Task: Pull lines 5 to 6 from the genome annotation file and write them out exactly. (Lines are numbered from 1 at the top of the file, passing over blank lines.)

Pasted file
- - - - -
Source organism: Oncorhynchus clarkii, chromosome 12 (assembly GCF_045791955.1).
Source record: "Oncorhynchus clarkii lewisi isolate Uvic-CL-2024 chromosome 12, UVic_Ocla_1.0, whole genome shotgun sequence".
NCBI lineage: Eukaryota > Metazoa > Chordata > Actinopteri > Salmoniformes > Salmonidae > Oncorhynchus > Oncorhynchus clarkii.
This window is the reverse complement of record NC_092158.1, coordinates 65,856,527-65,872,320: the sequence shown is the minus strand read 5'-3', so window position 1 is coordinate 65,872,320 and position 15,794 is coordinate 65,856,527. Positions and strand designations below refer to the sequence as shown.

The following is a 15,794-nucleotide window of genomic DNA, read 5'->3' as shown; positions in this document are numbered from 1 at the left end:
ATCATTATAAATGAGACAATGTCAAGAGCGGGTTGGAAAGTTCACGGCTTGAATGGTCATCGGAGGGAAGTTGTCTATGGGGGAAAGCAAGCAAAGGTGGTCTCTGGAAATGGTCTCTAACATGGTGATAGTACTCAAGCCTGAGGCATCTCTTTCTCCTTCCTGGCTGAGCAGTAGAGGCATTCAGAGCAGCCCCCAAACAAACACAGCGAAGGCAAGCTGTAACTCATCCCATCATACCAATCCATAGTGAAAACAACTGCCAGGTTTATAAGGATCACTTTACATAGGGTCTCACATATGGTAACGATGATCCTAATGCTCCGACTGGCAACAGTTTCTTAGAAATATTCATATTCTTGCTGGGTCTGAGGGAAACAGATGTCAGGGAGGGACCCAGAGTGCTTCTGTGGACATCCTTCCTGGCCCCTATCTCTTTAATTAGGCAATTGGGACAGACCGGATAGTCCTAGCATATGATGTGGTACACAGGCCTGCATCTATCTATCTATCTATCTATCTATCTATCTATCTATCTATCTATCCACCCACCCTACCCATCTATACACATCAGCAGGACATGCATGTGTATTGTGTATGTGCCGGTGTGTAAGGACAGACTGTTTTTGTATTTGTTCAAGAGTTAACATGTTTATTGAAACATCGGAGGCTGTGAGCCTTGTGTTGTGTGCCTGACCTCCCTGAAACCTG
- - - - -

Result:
The following is a 15,794-nucleotide window of genomic DNA, read 5'->3' as shown; positions in this document are numbered from 1 at the left end:
ATCATTATAAATGAGACAATGTCAAGAGCGGGTTGGAAAGTTCACGGCTTGAATGGTCATCGGAGGGAAGTTGTCTATGGGGGAAAGCAAGCAAAGGTGGTCTCTGGAAATGGTCTCTAACATGGTGATAGTACTCAAGCCTGAGGCATCTCTTTCTCCTTCCTGGCTGAGCAGTAGAGGCATTCAGAGCAGCCCCCAAACAAACACAGCGAAGGCAAGCTGTAACTCATCCCATCATACCAATCCATAGTGAAAACAACTGCCAGGTTTATAAGGATCACTTTACATAGGGTCTCACATATGGTAACGATGATCCTAATGCTCCGACTGGCAACAGTTTCTTAGAAATATTCATATTCTTGCTGGGTCTGAGGGAAACAGATGTCAGGGAGGGACCCAGAGTGCTTCTGTGGACATCCTTCCTGGCCCCTATCTCTTTAATTAGGCAATTGGGACAGACCGGATAGTCCTAGCATATGATGTGGTACACAGGCCTGCATCTATCTATCTATCTATCTATCTATCTATCTATCTATCTATCTATCCACCCACCCTACCCATCTATACACATCAGCAGGACATGCATGTGTATTGTGTATGTGCCGGTGTGTAAGGACAGACTGTTTTTGTATTTGTTCAAGAGTTAACATGTTTATTGAAACATCGGAGGCTGTGAGCCTTGTGTTGTGTGCCTGACCTCCCTGAAACCTG